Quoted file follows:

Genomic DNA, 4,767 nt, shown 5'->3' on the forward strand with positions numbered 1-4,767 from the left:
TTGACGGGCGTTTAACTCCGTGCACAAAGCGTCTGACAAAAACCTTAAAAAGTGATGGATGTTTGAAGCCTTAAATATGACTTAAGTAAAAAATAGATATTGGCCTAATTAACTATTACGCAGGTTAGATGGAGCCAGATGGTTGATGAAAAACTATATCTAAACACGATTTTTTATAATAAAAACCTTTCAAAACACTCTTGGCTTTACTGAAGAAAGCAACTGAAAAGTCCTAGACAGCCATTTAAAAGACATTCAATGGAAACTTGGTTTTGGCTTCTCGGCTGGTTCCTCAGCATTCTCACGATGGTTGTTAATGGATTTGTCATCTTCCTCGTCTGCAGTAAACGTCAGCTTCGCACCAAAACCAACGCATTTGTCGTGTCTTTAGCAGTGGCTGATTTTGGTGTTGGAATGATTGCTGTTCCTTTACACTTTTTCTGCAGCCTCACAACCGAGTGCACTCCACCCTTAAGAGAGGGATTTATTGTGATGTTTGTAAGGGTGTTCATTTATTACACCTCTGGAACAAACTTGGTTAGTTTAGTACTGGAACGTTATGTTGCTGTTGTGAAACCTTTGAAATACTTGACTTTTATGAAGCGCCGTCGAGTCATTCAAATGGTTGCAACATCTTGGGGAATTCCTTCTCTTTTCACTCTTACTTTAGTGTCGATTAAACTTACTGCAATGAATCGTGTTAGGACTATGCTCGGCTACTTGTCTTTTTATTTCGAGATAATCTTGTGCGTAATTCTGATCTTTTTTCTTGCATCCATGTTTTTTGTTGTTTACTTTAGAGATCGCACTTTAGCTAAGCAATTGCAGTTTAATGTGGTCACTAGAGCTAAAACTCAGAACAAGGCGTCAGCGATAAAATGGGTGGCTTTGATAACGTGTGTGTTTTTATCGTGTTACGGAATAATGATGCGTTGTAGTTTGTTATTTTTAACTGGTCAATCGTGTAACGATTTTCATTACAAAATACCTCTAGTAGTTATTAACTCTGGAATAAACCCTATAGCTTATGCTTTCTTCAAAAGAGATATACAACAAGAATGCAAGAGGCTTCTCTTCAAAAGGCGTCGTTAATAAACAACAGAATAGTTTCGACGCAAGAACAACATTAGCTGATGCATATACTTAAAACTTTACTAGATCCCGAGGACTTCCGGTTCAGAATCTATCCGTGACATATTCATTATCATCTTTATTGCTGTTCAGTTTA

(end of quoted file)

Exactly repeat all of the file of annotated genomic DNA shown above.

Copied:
Genomic DNA, 4,767 nt, shown 5'->3' on the forward strand with positions numbered 1-4,767 from the left:
TTGACGGGCGTTTAACTCCGTGCACAAAGCGTCTGACAAAAACCTTAAAAAGTGATGGATGTTTGAAGCCTTAAATATGACTTAAGTAAAAAATAGATATTGGCCTAATTAACTATTACGCAGGTTAGATGGAGCCAGATGGTTGATGAAAAACTATATCTAAACACGATTTTTTATAATAAAAACCTTTCAAAACACTCTTGGCTTTACTGAAGAAAGCAACTGAAAAGTCCTAGACAGCCATTTAAAAGACATTCAATGGAAACTTGGTTTTGGCTTCTCGGCTGGTTCCTCAGCATTCTCACGATGGTTGTTAATGGATTTGTCATCTTCCTCGTCTGCAGTAAACGTCAGCTTCGCACCAAAACCAACGCATTTGTCGTGTCTTTAGCAGTGGCTGATTTTGGTGTTGGAATGATTGCTGTTCCTTTACACTTTTTCTGCAGCCTCACAACCGAGTGCACTCCACCCTTAAGAGAGGGATTTATTGTGATGTTTGTAAGGGTGTTCATTTATTACACCTCTGGAACAAACTTGGTTAGTTTAGTACTGGAACGTTATGTTGCTGTTGTGAAACCTTTGAAATACTTGACTTTTATGAAGCGCCGTCGAGTCATTCAAATGGTTGCAACATCTTGGGGAATTCCTTCTCTTTTCACTCTTACTTTAGTGTCGATTAAACTTACTGCAATGAATCGTGTTAGGACTATGCTCGGCTACTTGTCTTTTTATTTCGAGATAATCTTGTGCGTAATTCTGATCTTTTTTCTTGCATCCATGTTTTTTGTTGTTTACTTTAGAGATCGCACTTTAGCTAAGCAATTGCAGTTTAATGTGGTCACTAGAGCTAAAACTCAGAACAAGGCGTCAGCGATAAAATGGGTGGCTTTGATAACGTGTGTGTTTTTATCGTGTTACGGAATAATGATGCGTTGTAGTTTGTTATTTTTAACTGGTCAATCGTGTAACGATTTTCATTACAAAATACCTCTAGTAGTTATTAACTCTGGAATAAACCCTATAGCTTATGCTTTCTTCAAAAGAGATATACAACAAGAATGCAAGAGGCTTCTCTTCAAAAGGCGTCGTTAATAAACAACAGAATAGTTTCGACGCAAGAACAACATTAGCTGATGCATATACTTAAAACTTTACTAGATCCCGAGGACTTCCGGTTCAGAATCTATCCGTGACATATTCATTATCATCTTTATTGCTGTTCAGTTTA